The QT interval refers to the time between two events on the electrocardiogram—from the beginning of the Q wave to the end of the T wave.
(See also Overview of Abnormal Heart Rhythms Overview of Abnormal Heart Rhythms Abnormal heart rhythms (arrhythmias) are sequences of heartbeats that are irregular, too fast, too slow, or conducted via an abnormal electrical pathway through the heart. Heart disorders are... read more and Ventricular Tachycardia Ventricular Tachycardia Ventricular tachycardia is a heart rhythm that originates in the ventricles (lower chambers of the heart) and produces a heart rate of at least 120 beats per minute (the normal heart rate is... read more .)
Some people are born with long QT syndrome. In other people, the disorder is caused by low serum levels of potassium, a very slow heart rhythm, or a drug. Often, drugs used to treat abnormal heart rhythms cause long QT syndrome, but certain antidepressants and certain antiviral and antifungal drugs can also cause it.
People with long QT syndrome may develop torsades de pointes ventricular tachycardia, and sometimes ventricular fibrillation Ventricular Fibrillation Ventricular fibrillation is a potentially fatal, uncoordinated series of very rapid, ineffective contractions of the ventricles (lower chambers of the heart) caused by many chaotic electrical... read more . Sometimes, exercise brings on symptoms (see Sudden Cardiac Death in Athletes Sudden Cardiac Death in Athletes An estimated 1 to 3 per 100,000 apparently healthy young athletes develop an abrupt-onset heart rhythm abnormality and die suddenly during exercise. Males are affected up to 10 times more often... read more ).
Did You Know...
People with long QT syndrome may have palpitations (awareness of heartbeats) if ventricular tachycardia develops. Torsades de pointes runs of ventricular tachycardia usually stop on their own but frequently recur. People may also feel very light-headed or faint. Ventricular fibrillation causes cardiac arrest Cardiac Arrest and CPR Cardiac arrest is when the heart stops pumping blood and oxygen to the brain and other organs and tissues. Sometimes a person can be revived after cardiac arrest, particularly if treatment is... read more and sudden collapse.
Electrocardiography Electrocardiography Electrocardiography (ECG) is a quick, simple, painless procedure in which the heart’s electrical impulses are amplified and recorded. This record, the electrocardiogram (also known as an ECG)... read more (ECG) is used to detect long QT syndrome.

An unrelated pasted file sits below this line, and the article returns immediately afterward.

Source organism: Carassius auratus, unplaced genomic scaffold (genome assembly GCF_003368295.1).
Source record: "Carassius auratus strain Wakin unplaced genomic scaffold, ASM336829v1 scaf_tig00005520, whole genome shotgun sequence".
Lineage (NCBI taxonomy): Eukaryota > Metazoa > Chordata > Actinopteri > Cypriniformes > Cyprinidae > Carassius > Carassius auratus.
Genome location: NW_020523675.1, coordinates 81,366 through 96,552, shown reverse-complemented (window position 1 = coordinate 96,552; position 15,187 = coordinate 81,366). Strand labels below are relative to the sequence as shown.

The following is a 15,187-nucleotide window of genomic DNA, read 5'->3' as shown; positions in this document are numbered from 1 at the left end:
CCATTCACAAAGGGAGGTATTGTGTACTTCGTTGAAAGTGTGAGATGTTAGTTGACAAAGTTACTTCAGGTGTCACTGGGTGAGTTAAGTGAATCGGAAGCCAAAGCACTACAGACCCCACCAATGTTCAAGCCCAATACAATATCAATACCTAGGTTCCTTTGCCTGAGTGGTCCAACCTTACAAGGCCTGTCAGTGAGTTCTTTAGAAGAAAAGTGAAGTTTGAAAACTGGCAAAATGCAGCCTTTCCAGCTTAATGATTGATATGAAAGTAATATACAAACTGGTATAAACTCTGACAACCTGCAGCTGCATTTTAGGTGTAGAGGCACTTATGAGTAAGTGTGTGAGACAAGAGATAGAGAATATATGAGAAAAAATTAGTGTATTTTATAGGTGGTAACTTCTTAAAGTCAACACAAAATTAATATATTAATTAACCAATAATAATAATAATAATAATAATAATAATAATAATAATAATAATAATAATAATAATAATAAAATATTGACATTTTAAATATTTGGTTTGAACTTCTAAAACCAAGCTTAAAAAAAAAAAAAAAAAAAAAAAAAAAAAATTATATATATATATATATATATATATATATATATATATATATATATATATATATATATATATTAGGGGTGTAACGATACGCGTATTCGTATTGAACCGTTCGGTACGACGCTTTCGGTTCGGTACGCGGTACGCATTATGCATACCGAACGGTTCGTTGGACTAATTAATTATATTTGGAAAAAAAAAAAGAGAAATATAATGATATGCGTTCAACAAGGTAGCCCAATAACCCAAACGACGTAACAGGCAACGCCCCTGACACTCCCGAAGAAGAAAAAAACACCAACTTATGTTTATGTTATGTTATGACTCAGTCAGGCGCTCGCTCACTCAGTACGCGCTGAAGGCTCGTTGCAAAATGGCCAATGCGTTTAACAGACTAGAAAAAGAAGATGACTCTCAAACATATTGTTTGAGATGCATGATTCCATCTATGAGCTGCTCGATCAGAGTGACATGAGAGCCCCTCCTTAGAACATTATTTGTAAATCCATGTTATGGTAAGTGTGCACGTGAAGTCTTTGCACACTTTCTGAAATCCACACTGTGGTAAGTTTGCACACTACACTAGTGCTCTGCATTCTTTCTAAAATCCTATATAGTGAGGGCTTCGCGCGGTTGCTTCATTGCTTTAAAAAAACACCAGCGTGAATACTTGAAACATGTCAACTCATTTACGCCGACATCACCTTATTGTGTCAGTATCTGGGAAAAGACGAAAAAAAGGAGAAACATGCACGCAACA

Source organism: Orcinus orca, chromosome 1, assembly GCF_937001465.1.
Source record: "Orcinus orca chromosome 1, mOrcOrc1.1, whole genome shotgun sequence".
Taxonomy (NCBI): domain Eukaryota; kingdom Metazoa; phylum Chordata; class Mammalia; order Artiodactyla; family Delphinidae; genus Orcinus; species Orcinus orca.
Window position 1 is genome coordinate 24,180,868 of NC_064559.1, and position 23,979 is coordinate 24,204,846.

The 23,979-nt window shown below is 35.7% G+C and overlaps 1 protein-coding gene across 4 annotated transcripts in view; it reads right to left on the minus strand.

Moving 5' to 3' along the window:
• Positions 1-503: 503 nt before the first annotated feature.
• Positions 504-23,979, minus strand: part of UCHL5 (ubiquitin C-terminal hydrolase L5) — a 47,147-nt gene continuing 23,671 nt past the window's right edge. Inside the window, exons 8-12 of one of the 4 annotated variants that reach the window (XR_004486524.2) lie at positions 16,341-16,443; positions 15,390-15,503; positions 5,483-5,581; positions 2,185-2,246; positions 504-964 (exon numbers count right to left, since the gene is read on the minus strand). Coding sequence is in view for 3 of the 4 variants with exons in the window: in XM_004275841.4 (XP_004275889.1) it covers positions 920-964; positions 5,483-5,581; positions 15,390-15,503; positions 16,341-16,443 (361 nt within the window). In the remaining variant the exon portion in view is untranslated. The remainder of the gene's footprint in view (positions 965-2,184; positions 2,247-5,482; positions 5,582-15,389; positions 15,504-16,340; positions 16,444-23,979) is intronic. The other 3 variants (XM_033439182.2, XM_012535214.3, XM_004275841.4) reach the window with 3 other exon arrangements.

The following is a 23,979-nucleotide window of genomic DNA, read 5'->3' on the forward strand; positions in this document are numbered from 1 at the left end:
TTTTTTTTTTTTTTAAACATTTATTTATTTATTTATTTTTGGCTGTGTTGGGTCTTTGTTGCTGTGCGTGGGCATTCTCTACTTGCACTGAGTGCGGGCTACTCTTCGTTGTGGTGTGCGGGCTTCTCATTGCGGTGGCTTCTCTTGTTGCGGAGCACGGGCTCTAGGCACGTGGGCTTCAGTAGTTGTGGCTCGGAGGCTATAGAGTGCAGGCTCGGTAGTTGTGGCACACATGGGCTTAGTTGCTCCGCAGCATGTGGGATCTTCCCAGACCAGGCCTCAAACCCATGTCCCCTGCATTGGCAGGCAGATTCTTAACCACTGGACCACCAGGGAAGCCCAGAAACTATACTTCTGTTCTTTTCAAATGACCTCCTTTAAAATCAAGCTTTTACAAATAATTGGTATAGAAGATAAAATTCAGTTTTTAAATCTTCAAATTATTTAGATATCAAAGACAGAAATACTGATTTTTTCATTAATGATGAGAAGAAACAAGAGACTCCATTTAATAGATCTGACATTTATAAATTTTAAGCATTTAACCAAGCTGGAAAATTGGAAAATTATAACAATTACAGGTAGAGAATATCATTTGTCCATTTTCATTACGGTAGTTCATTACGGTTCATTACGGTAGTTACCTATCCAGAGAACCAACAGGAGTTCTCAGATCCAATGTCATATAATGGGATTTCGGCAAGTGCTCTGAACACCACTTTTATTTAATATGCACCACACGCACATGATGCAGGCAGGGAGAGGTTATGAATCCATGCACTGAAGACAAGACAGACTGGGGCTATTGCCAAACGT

Because some forms of long QT syndrome are inherited, people who have a family history of the disorder or have relatives who have died unexpectedly because of a heart problem may be tested for long QT syndrome.
ECG: Reading the Waves
An electrocardiogram (ECG) represents the electrical current moving through the heart during a heartbeat. The current's movement is divided into parts, and each part is given an alphabetic designation in the ECG.
Each heartbeat begins with an impulse from the heart's pacemaker (sinus or sinoatrial node). This impulse activates the upper chambers of the heart (atria). The P wave represents activation of the atria.
Next, the electrical current flows down to the lower chambers of the heart (ventricles). The QRS complex represents activation of the ventricles.
The ventricles must then undergo an electrical change to get ready for the next heart beat. This electrical activity is called the recovery wave, which is represented by the T wave.
Many kinds of abnormalities can often be seen on an ECG. They include a previous heart attack (myocardial infarction), an abnormal heart rhythm (arrhythmia), an inadequate supply of blood and oxygen to the heart (ischemia), and excessive thickening (hypertrophy) of the heart's muscular walls.
Certain abnormalities seen on an ECG can also suggest bulges (aneurysms) that develop in weaker areas of the heart's walls. Aneurysms may result from a heart attack. If the rhythm is abnormal (too fast, too slow, or irregular), the ECG may also indicate where in the heart the abnormal rhythm starts. Such information helps doctors begin to determine the cause.
Converting heartbeat to normal rhythm by applying an electric shock (defibrillation)
Preventing further episodes
Defibrillation Restoring normal rhythm Abnormal heart rhythms (arrhythmias) are sequences of heartbeats that are irregular, too fast, too slow, or conducted via an abnormal electrical pathway through the heart. Heart disorders are... read more is needed if ventricular fibrillation develops. Sometimes doctors also give magnesium sulfate.
If a drug is the cause, it is stopped.
People may need to limit their physical activity to prevent a recurrence. They may also need to take beta-blockers (see table Some Drugs Used to Treat Arrhythmias Some Drugs Used to Treat Arrhythmias ) or have an artificial pacemaker Artificial pacemakers Abnormal heart rhythms (arrhythmias) are sequences of heartbeats that are irregular, too fast, too slow, or conducted via an abnormal electrical pathway through the heart. Heart disorders are... read more or cardioverter-defibrillator Restoring normal rhythm implanted.
The following is an English-language resource that may be useful. Please note that THE MANUAL is not responsible for the content of this resource.
American Heart Association: Arrhythmia: Information to help people understand their risks of arrhythmias as well as information on diagnosis and treatment